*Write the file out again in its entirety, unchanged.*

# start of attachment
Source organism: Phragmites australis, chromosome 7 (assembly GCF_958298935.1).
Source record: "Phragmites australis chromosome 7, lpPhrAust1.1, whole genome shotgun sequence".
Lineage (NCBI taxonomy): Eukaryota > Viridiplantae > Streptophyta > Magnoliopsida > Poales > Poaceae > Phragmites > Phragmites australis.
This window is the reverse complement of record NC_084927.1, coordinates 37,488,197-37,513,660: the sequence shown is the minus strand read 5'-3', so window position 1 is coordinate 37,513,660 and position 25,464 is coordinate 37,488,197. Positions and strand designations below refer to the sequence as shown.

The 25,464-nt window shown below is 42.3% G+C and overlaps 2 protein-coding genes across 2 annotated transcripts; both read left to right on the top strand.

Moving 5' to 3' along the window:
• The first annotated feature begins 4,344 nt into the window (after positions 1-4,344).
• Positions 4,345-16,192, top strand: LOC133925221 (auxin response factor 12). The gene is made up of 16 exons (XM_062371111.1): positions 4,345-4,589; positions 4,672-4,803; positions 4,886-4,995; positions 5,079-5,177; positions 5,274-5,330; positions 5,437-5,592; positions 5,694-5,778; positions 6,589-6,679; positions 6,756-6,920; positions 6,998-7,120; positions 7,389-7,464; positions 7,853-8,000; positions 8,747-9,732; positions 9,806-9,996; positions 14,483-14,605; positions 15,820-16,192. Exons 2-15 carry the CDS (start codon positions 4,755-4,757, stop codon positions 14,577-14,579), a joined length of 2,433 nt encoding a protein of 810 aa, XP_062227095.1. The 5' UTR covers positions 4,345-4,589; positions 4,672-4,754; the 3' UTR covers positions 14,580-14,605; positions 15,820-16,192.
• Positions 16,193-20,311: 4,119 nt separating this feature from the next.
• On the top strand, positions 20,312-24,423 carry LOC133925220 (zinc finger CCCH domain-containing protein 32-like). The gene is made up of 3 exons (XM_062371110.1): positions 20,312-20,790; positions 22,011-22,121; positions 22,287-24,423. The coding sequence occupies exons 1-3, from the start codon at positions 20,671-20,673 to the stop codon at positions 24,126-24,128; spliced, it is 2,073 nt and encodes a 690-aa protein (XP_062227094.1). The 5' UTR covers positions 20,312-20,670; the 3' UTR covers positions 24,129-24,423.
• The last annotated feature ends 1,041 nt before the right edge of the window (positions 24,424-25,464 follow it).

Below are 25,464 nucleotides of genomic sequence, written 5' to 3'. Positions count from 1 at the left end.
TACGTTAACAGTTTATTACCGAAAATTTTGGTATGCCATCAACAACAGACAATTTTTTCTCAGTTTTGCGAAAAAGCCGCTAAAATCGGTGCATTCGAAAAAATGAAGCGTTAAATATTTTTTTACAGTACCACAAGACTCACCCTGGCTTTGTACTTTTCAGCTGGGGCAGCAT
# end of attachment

Source organism: Phragmites australis, chromosome 7 (assembly GCF_958298935.1).
Source record: "Phragmites australis chromosome 7, lpPhrAust1.1, whole genome shotgun sequence".
Lineage (NCBI taxonomy): Eukaryota > Viridiplantae > Streptophyta > Magnoliopsida > Poales > Poaceae > Phragmites > Phragmites australis.
This window is the reverse complement of record NC_084927.1, coordinates 37,488,197-37,513,660: the sequence shown is the minus strand read 5'-3', so window position 1 is coordinate 37,513,660 and position 25,464 is coordinate 37,488,197. Positions and strand designations below refer to the sequence as shown.

The 25,464-nt window shown below is 42.3% G+C and overlaps 2 protein-coding genes across 2 annotated transcripts; both read left to right on the top strand.

Moving 5' to 3' along the window:
• The first annotated feature begins 4,344 nt into the window (after positions 1-4,344).
• Positions 4,345-16,192, top strand: LOC133925221 (auxin response factor 12). The gene is made up of 16 exons (XM_062371111.1): positions 4,345-4,589; positions 4,672-4,803; positions 4,886-4,995; positions 5,079-5,177; positions 5,274-5,330; positions 5,437-5,592; positions 5,694-5,778; positions 6,589-6,679; positions 6,756-6,920; positions 6,998-7,120; positions 7,389-7,464; positions 7,853-8,000; positions 8,747-9,732; positions 9,806-9,996; positions 14,483-14,605; positions 15,820-16,192. Exons 2-15 carry the CDS (start codon positions 4,755-4,757, stop codon positions 14,577-14,579), a joined length of 2,433 nt encoding a protein of 810 aa, XP_062227095.1. The 5' UTR covers positions 4,345-4,589; positions 4,672-4,754; the 3' UTR covers positions 14,580-14,605; positions 15,820-16,192.
• Positions 16,193-20,311: 4,119 nt separating this feature from the next.
• On the top strand, positions 20,312-24,423 carry LOC133925220 (zinc finger CCCH domain-containing protein 32-like). The gene is made up of 3 exons (XM_062371110.1): positions 20,312-20,790; positions 22,011-22,121; positions 22,287-24,423. The coding sequence occupies exons 1-3, from the start codon at positions 20,671-20,673 to the stop codon at positions 24,126-24,128; spliced, it is 2,073 nt and encodes a 690-aa protein (XP_062227094.1). The 5' UTR covers positions 20,312-20,670; the 3' UTR covers positions 24,129-24,423.
• The last annotated feature ends 1,041 nt before the right edge of the window (positions 24,424-25,464 follow it).

Below are 25,464 nucleotides of genomic sequence, written 5' to 3'. Positions count from 1 at the left end.
TACGTTAACAGTTTATTACCGAAAATTTTGGTATGCCATCAACAACAGACAATTTTTTCTCAGTTTTGCGAAAAAGCCGCTAAAATCGGTGCATTCGAAAAAATGAAGCGTTAAATATTTTTTTACAGTACCACAAGACTCACCCTGGCTTTGTACTTTTCAGCTGGGGCAGCAT